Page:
Ranked elections rejected by Massachusetts, in doubt in Alaska
Proponents of ranked-choice voting have failed in their attempts to bring the alternative election system to Massachusetts and are confronting a potential defeat in Alaska as well.
The twin setbacks would amount to a big reversal of fortune for one of the darling ideas of democracy reform: Allowing voters to list candidates in order of preference, then reallocating the secondary choices of the poorer performers until one person emerges with majority support. Maine is now the only state using ranked elections almost exclusively
But a switch to so-called RCV for municipal elections was approved in two cities in California, two in Minnesota and one in Colorado. And voters in St. Louis voted to embrace another alternative election format for local primaries called approval voting.
Advocates say that conducting RCV elections will eliminate the harshest partisanship and spur more consensus-driven politics, tamp down on negative campaigning, weaken the major party duopoly and promote the election prospects of women and people of color. Opponents label the system as unnecessarily confusing and prone to manipulation (if not fraud) by smart and well-funded candidates.
In Massachusetts, voters rejected the idea with a solid 55 percent opting against it — a margin of 308,000 votes with all but a handful of votes yet to be counted Thursday.
Cara Brown McCormick, campaign manager for the effort, conceded that proponents "came up short" but praised all those who worked on the ballot initiative. Paul Diego Craney, spokesman for the Massachusetts Fiscal Alliance, said his side defeated the proposal "because its costs far outweigh its very limited benefits."
In the end, most of the state's high-profile Democrats were behind he measure and most Republicans, including Gov. Charlie Baker, opposed it.
The proposal in Alaska would combine ranked-choice voting for some federal and state offices in general elections with open primaries for state executive, state legislative and congressional offices where the top four finishers would have faced off under an RCV system in the fall.
With votes cast in person early and on Election Day tallied — almost three-fifths the expected total -- the proposal was being rejected by a lopsided 65 percent of Alaskans. The 55,000 vote gap could shift and potentially be reversed when 152,000 mailed ballots are opened and counted starting Tuesday, however, and proponents of the package said they had reason for optimism that would happen.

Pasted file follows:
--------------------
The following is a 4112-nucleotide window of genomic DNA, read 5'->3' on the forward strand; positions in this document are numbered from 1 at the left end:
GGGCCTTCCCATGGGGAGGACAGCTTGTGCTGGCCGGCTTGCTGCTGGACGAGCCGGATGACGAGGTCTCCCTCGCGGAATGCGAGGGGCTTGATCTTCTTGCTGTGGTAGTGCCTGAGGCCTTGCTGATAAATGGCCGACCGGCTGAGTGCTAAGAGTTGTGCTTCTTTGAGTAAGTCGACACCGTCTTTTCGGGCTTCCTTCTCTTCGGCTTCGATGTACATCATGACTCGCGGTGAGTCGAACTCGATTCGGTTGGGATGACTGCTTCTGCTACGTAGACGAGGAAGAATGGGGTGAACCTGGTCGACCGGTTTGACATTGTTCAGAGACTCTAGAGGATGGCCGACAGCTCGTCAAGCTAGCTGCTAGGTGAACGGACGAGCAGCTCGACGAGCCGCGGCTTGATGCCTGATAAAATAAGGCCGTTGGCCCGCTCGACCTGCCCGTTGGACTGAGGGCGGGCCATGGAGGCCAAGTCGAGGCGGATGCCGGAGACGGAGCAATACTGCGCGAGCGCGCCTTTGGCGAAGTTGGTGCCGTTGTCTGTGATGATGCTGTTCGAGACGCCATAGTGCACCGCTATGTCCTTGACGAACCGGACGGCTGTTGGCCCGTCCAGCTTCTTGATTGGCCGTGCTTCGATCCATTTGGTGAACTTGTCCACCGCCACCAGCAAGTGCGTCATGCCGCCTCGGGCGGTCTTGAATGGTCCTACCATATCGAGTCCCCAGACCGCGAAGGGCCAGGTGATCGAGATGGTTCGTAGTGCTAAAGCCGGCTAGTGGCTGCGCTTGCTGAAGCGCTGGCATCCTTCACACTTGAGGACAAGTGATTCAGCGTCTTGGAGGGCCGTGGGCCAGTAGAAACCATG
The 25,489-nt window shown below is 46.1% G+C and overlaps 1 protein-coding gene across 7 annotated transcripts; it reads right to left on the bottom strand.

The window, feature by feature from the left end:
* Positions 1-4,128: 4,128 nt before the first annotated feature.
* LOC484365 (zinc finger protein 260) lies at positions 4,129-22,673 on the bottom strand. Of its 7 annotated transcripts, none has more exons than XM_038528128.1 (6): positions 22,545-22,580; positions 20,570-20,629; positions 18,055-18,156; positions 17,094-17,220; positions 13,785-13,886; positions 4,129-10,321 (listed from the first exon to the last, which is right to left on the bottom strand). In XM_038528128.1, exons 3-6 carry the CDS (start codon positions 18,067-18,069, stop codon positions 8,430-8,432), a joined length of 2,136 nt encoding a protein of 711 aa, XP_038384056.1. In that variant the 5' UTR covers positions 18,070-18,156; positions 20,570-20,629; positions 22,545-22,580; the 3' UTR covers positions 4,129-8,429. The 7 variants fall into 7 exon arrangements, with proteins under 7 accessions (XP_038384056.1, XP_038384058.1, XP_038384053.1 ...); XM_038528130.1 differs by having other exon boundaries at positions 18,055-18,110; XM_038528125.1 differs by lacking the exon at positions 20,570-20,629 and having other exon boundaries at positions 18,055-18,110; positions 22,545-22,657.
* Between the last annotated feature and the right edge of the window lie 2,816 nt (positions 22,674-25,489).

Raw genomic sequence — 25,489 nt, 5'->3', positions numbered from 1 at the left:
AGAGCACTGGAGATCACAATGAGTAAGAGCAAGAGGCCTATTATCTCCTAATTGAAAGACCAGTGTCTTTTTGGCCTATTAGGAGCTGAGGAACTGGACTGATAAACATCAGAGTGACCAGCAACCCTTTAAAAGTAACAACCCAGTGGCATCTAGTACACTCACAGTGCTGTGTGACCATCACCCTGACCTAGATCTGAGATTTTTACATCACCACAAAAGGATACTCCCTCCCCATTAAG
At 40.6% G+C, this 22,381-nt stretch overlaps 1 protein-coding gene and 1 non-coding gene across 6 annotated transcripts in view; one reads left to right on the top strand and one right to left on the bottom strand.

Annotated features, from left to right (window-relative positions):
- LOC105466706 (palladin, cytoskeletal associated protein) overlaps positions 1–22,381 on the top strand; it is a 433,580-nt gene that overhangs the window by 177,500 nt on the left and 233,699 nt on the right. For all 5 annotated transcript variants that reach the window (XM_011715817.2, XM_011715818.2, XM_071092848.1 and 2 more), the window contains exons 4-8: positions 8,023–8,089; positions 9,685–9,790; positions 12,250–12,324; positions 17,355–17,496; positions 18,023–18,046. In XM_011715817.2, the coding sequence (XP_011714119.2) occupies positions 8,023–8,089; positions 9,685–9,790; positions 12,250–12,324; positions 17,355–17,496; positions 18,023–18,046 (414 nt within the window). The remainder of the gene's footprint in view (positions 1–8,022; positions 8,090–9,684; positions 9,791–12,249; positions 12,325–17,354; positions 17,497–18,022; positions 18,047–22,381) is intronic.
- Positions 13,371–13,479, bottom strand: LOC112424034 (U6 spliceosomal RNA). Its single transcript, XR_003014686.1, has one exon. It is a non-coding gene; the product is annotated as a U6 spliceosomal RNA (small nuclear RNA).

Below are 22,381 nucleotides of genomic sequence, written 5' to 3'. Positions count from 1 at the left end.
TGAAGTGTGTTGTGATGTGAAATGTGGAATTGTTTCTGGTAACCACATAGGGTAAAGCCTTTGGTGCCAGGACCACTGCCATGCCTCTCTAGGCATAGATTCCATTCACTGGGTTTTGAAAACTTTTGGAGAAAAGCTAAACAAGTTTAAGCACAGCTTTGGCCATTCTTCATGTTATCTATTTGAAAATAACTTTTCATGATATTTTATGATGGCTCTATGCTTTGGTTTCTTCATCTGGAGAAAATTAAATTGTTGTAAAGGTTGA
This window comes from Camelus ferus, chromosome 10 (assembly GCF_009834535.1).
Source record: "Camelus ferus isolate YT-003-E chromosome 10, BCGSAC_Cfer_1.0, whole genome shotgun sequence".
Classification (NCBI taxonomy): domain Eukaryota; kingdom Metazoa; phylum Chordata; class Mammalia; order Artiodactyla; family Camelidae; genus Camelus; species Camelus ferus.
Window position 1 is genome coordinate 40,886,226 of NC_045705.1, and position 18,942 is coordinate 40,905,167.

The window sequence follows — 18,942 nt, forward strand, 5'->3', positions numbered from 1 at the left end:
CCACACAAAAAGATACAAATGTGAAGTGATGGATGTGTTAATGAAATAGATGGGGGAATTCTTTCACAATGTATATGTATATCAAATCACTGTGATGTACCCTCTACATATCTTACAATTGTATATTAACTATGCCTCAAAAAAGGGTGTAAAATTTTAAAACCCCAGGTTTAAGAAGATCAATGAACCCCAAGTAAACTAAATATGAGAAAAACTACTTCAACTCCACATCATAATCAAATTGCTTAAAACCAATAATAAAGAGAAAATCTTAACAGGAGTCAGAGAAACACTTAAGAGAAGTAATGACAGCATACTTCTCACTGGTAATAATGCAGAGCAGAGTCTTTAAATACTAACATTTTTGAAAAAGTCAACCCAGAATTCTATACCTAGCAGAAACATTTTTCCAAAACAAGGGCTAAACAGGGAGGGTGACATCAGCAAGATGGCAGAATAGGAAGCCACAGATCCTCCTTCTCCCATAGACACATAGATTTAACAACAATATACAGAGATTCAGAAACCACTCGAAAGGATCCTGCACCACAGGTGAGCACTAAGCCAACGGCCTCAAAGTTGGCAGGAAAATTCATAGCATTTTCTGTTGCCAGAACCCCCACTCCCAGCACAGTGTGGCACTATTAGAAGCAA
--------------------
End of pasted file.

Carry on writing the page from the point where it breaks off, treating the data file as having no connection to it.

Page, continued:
Under RCV, voters are allowed to support more than one candidate, ranking them in order of preference. If no one wins outright with a majority of first-choice votes, the person with the fewest No. 1 votes is dropped and those ballots get redistributed based on their No. 2 choices — the process repeating in an instant, computerized runoff until one candidate has a majority of support.
Backers of ranked-choice voting found success with ballot measures approved in Eureka and Albany, Calif., as well as Bloomington and Minnetonka, Minn., and in Boulder, Colo. — continuing a string of wins at the local level, capped last year by a switch to ranked elections in New York in time for next year's mayoral race.
The mayor and city council will be chosen using RCV in Eureka, Bloomington and Minnetonka. In Albany, the new system will be used to select members of the city council and school board; Boulder will use it to choose the mayor.
Voters in St. Louis, meanwhile, voted 2-1 to switch next year to an election system sometimes viewed as a rival of RCV for the attention of those who say American democracy isn't benefiting from the traditional system: Voters select one candidate, and the one with the most votes win.
The approval voting system will allow voters to check as many as they can live with in all-candidate primaries, and the two endorsed on the most ballots will square off in the general election. Proponents say this will improve the prospects of Black candidates for mayor and council in one of the nation's biggest minority-majority cities.
Ranked-choice voting almost played a role for the first time in a Senate race, but incumbent Republican Susan Collins of Maine emerged as the winner Wednesday as returns neared completion and she barely crested 50 percent of the vote.
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